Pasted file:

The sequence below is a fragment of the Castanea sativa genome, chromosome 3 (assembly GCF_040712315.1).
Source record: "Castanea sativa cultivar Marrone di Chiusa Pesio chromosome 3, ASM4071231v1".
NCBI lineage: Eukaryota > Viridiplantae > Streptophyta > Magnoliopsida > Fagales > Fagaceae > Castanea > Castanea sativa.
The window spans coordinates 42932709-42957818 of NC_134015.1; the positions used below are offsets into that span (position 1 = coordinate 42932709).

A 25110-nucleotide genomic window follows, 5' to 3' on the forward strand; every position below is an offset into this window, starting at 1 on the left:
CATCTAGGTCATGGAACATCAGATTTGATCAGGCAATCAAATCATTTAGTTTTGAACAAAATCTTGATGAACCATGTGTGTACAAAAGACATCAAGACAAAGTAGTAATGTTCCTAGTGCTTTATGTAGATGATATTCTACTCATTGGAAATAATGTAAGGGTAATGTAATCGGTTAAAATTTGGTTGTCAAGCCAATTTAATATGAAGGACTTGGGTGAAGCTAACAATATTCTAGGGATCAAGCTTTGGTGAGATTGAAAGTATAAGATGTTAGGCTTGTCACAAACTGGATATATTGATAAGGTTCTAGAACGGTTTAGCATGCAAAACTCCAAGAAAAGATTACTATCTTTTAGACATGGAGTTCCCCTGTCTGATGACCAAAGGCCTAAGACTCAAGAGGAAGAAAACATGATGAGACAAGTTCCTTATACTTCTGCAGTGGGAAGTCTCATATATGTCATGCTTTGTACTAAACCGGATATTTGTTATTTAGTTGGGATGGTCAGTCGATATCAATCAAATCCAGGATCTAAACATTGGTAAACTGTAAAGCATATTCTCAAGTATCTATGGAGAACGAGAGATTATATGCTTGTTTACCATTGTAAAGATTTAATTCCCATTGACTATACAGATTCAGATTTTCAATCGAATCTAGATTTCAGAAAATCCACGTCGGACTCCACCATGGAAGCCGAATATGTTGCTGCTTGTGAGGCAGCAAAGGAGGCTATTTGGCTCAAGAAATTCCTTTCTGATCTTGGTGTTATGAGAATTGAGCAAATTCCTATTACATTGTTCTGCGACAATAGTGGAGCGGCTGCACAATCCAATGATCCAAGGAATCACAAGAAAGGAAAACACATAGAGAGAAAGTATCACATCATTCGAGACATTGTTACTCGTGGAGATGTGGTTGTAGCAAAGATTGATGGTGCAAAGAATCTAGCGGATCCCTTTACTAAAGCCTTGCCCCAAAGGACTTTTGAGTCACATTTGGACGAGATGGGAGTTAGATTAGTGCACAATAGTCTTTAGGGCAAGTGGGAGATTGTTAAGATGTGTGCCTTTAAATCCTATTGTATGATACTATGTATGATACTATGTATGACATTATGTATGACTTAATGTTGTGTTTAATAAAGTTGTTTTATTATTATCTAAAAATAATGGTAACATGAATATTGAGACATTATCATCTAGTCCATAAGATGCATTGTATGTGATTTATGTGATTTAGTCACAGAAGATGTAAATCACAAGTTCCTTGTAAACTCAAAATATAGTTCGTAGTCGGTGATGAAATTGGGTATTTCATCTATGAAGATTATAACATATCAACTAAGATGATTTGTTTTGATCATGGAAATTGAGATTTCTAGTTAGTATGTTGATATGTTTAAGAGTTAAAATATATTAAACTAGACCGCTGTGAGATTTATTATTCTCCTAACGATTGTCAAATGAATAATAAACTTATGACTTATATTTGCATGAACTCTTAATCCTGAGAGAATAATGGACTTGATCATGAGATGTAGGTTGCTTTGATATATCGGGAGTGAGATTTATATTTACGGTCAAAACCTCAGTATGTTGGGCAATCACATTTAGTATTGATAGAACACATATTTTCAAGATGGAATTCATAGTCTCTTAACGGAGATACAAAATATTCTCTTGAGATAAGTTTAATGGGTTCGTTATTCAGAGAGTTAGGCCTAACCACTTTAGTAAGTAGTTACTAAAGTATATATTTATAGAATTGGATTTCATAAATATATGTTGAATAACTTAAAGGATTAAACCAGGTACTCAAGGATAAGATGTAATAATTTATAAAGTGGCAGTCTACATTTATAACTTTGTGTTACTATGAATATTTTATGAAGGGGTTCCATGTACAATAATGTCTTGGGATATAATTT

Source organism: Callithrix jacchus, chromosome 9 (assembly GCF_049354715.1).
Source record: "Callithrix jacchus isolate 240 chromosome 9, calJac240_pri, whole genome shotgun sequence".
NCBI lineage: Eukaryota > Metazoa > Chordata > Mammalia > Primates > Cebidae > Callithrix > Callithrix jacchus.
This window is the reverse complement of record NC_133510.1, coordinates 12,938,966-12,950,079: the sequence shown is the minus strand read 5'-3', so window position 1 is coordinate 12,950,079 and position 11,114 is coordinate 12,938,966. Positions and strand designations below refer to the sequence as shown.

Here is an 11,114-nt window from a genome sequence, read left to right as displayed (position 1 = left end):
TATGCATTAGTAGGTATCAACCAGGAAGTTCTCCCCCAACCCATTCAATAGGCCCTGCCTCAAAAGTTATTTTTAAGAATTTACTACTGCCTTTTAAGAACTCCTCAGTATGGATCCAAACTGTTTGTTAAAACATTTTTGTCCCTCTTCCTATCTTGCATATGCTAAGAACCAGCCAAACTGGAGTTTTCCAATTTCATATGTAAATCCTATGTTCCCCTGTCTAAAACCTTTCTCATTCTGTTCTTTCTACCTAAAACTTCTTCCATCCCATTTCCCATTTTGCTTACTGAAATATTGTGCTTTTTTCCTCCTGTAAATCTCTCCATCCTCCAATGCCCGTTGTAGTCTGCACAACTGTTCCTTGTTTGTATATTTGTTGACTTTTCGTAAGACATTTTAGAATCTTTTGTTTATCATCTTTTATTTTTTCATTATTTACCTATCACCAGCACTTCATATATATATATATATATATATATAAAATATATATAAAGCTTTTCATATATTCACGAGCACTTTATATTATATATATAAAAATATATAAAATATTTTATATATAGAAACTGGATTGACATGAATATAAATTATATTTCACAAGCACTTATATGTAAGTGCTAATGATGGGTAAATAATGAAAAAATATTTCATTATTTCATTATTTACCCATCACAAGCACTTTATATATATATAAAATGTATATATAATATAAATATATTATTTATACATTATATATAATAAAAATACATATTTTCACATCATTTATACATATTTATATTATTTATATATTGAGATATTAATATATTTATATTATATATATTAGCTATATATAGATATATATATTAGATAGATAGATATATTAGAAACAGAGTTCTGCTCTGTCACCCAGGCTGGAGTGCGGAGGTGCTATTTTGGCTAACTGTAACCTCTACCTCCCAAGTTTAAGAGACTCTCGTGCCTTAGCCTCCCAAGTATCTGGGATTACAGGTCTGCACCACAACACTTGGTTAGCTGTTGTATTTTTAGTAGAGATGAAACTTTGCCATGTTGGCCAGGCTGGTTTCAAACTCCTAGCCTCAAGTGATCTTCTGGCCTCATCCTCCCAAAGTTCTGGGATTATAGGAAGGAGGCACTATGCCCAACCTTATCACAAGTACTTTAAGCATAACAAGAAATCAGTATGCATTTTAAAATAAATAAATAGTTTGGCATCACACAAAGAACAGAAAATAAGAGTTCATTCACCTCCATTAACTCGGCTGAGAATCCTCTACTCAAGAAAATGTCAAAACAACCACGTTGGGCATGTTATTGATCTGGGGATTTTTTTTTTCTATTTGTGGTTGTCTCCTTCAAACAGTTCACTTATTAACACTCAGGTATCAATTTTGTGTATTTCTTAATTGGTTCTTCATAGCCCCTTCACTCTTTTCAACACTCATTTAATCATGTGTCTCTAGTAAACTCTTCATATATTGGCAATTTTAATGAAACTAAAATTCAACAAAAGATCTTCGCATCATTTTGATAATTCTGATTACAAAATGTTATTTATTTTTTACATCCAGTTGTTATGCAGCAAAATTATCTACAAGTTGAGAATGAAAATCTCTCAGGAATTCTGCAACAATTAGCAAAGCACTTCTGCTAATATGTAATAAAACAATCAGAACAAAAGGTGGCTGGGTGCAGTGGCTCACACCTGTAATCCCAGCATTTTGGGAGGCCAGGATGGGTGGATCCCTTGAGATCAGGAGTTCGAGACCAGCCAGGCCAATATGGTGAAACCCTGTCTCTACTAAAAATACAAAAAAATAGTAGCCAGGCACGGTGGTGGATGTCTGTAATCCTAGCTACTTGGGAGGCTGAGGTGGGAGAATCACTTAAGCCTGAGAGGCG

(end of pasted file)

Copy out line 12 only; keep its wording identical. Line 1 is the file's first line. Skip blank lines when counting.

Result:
TATGCATTAGTAGGTATCAACCAGGAAGTTCTCCCCCAACCCATTCAATAGGCCCTGCCTCAAAAGTTATTTTTAAGAATTTACTACTGCCTTTTAAGAACTCCTCAGTATGGATCCAAACTGTTTGTTAAAACATTTTTGTCCCTCTTCCTATCTTGCATATGCTAAGAACCAGCCAAACTGGAGTTTTCCAATTTCATATGTAAATCCTATGTTCCCCTGTCTAAAACCTTTCTCATTCTGTTCTTTCTACCTAAAACTTCTTCCATCCCATTTCCCATTTTGCTTACTGAAATATTGTGCTTTTTTCCTCCTGTAAATCTCTCCATCCTCCAATGCCCGTTGTAGTCTGCACAACTGTTCCTTGTTTGTATATTTGTTGACTTTTCGTAAGACATTTTAGAATCTTTTGTTTATCATCTTTTATTTTTTCATTATTTACCTATCACCAGCACTTCATATATATATATATATATATATATAAAATATATATAAAGCTTTTCATATATTCACGAGCACTTTATATTATATATATAAAAATATATAAAATATTTTATATATAGAAACTGGATTGACATGAATATAAATTATATTTCACAAGCACTTATATGTAAGTGCTAATGATGGGTAAATAATGAAAAAATATTTCATTATTTCATTATTTACCCATCACAAGCACTTTATATATATATAAAATGTATATATAATATAAATATATTATTTATACATTATATATAATAAAAATACATATTTTCACATCATTTATACATATTTATATTATTTATATATTGAGATATTAATATATTTATATTATATATATTAGCTATATATAGATATATATATTAGATAGATAGATATATTAGAAACAGAGTTCTGCTCTGTCACCCAGGCTGGAGTGCGGAGGTGCTATTTTGGCTAACTGTAACCTCTACCTCCCAAGTTTAAGAGACTCTCGTGCCTTAGCCTCCCAAGTATCTGGGATTACAGGTCTGCACCACAACACTTGGTTAGCTGTTGTATTTTTAGTAGAGATGAAACTTTGCCATGTTGGCCAGGCTGGTTTCAAACTCCTAGCCTCAAGTGATCTTCTGGCCTCATCCTCCCAAAGTTCTGGGATTATAGGAAGGAGGCACTATGCCCAACCTTATCACAAGTACTTTAAGCATAACAAGAAATCAGTATGCATTTTAAAATAAATAAATAGTTTGGCATCACACAAAGAACAGAAAATAAGAGTTCATTCACCTCCATTAACTCGGCTGAGAATCCTCTACTCAAGAAAATGTCAAAACAACCACGTTGGGCATGTTATTGATCTGGGGATTTTTTTTTTCTATTTGTGGTTGTCTCCTTCAAACAGTTCACTTATTAACACTCAGGTATCAATTTTGTGTATTTCTTAATTGGTTCTTCATAGCCCCTTCACTCTTTTCAACACTCATTTAATCATGTGTCTCTAGTAAACTCTTCATATATTGGCAATTTTAATGAAACTAAAATTCAACAAAAGATCTTCGCATCATTTTGATAATTCTGATTACAAAATGTTATTTATTTTTTACATCCAGTTGTTATGCAGCAAAATTATCTACAAGTTGAGAATGAAAATCTCTCAGGAATTCTGCAACAATTAGCAAAGCACTTCTGCTAATATGTAATAAAACAATCAGAACAAAAGGTGGCTGGGTGCAGTGGCTCACACCTGTAATCCCAGCATTTTGGGAGGCCAGGATGGGTGGATCCCTTGAGATCAGGAGTTCGAGACCAGCCAGGCCAATATGGTGAAACCCTGTCTCTACTAAAAATACAAAAAAATAGTAGCCAGGCACGGTGGTGGATGTCTGTAATCCTAGCTACTTGGGAGGCTGAGGTGGGAGAATCACTTAAGCCTGAGAGGCG